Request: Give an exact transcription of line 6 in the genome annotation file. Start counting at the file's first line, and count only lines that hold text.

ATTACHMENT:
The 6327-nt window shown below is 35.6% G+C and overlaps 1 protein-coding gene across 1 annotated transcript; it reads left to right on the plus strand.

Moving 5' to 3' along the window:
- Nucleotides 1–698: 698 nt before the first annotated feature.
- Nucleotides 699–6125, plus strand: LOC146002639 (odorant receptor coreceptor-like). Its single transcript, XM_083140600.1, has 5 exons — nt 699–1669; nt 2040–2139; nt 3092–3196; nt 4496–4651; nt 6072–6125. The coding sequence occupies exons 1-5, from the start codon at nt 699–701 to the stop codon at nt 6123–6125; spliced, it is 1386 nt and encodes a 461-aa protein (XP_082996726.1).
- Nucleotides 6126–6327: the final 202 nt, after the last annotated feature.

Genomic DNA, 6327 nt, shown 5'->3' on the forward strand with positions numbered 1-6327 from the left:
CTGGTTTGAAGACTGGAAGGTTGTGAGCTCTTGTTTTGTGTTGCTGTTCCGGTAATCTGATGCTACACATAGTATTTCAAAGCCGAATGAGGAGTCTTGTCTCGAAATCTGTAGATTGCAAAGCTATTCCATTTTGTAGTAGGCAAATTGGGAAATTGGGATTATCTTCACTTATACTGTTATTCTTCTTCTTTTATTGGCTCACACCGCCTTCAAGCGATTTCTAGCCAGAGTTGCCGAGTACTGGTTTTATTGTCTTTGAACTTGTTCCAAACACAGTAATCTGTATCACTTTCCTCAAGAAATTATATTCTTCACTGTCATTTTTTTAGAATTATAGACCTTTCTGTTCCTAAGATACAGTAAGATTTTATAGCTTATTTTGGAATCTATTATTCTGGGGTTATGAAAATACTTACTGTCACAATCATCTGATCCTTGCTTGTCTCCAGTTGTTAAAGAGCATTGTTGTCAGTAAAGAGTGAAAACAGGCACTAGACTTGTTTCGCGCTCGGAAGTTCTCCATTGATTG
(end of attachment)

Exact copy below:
Genomic DNA, 6327 nt, shown 5'->3' on the forward strand with positions numbered 1-6327 from the left: